That which hath been is now; and that which is to be hath already been; and God requireth that which is past. – Ecclesiastes 3:15
I was mulling over for something to write about, and my eyes landed on the spine of the book The Fourth Turning, which is included in Slope’s Recommended Reading list. As I started thumbing through the book (already copiously highlighted by me), I wondered if I had already written on Slope about it. It turns out, yep, I did so twice – – first in August 2012, and second a couple of years after that. Hey, with over 20,000 posts on Slope, I’m entitled to forget.
If you’re interested in the book, I’d suggest checking out those two prior posts, but I’ll just say in brief that the book (written in 1997) contends that a “millennial crisis” will start in 2005, plus or minus a few years, and will last about twenty-five years from then. I daresay the authors would now agree that the 9/11 attacks constitute the “event” kicking off this fourth wave. As I’ve mentioned, the moment I saw the second plane hit, the first words out of my mouth to my wife were, “This changes everything.” Now, sixteen years later, I’d say that was true.
Of course, if the fourth turning is supposed to represent crisis and nasty stuff, it sure doesn’t feel like it now, at least in terms of the (perpetually-record-high) stock market. With nearly a decade left of this “turning”, however, I’m willing to be patient that we have not witnessed the end of history. One curious little tidbit they mention on page 111 is this:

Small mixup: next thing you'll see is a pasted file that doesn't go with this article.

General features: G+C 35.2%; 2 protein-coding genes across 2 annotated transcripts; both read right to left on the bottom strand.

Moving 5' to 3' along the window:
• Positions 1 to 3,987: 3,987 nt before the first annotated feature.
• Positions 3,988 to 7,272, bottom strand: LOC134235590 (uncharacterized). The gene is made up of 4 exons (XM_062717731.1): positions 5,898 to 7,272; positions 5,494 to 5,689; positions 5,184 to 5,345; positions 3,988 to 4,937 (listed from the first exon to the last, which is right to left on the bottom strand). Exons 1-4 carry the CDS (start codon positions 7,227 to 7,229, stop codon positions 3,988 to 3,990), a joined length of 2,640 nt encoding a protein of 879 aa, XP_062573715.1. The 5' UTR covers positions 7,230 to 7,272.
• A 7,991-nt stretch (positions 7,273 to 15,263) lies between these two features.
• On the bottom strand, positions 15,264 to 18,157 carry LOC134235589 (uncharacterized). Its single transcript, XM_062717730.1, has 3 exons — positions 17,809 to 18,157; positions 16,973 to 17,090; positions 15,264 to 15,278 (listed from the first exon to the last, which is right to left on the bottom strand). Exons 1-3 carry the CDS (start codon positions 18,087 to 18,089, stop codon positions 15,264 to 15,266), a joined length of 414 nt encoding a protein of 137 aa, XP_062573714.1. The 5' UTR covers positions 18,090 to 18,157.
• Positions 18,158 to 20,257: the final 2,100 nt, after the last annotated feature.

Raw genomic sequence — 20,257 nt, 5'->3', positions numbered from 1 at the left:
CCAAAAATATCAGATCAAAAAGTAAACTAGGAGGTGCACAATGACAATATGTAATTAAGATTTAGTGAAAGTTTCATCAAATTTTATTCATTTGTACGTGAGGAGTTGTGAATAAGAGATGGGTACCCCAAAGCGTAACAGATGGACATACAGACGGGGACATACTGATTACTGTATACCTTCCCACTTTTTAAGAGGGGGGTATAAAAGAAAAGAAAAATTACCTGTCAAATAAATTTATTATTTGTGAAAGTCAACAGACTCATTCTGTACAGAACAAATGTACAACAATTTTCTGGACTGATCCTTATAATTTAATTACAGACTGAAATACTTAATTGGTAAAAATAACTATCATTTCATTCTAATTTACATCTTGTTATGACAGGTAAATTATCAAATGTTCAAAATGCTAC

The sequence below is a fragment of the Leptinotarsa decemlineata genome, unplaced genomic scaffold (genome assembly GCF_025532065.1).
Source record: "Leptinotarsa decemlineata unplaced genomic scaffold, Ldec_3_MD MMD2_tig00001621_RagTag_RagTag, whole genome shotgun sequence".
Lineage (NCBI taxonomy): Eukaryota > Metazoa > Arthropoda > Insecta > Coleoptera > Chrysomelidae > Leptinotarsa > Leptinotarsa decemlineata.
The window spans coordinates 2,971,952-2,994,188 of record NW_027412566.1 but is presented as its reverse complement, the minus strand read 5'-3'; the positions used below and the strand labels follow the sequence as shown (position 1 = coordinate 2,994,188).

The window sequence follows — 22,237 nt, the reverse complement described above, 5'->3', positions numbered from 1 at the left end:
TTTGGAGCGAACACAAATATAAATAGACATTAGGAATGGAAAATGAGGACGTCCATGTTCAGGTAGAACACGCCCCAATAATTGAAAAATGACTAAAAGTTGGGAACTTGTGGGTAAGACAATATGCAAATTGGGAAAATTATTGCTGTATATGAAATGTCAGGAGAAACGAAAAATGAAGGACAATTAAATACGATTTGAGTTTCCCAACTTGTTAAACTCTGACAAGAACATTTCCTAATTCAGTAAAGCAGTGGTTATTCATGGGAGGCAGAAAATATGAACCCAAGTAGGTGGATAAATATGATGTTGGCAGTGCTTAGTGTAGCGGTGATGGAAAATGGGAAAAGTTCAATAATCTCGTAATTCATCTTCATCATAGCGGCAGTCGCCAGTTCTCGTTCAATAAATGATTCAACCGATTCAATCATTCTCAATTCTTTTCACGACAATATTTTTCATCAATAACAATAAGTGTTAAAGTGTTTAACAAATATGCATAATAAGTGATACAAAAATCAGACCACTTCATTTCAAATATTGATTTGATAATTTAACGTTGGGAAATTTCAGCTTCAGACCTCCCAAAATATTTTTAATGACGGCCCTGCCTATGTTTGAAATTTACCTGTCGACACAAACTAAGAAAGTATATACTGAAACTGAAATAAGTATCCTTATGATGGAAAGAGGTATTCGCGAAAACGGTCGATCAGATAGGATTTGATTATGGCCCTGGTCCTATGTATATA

“During an Unraveling, the gap between acceptable gender roles shrinks to its narrowest point. The efficacy of masculine power (and feminine morality) is re-idealized during a Crisis.”
Besides the fact that the nation (California in particular) has gone completely nuts about gender identity (for the record, my pronouns are he, his, and him) I offer this as Exhibit A:
This quote also grabbed me as germane, assuming that, one great and glorious day, the financial world begins to unravel and keeps unraveling………..
“But as the Crisis mood congeals, people will come to the jarring realization that they have grown helplessly dependent on a teetering edifice of anonymous transactions and paper guarantees.” (p. 274)
A big focus of the book, naturally, is on different generations and how they interact with one another. I’m in the “13er” generation, and apparently saving the world is up to us folks:
“Middled-aged 13ers will be the only ones capable of deflecting the more dangerous Boomer tendencies. The Boomers won’t check themselves, nor will Millennials, so the task will fall to 13ers to force the Boomer priest-warriors to give it a rest when the fervor gets too deep, to get real when the sacrifices outweigh the future reward. A 13er may indeed be the intrepid statements, general, or presidential adviser who prevents some righteous old Aquarian from loosing the fateful lightning and turning the world’s lights out.” (p. 292)
Errr…………Trump and North Korea, anybody?
Anyway, hopefully I’ll remember from now on that, yes, I’ve written about this book before; if some of its Nostradamus-like prophecies materialize, I’m sure I’ll revisit it, appropriately enough, for a fourth turn.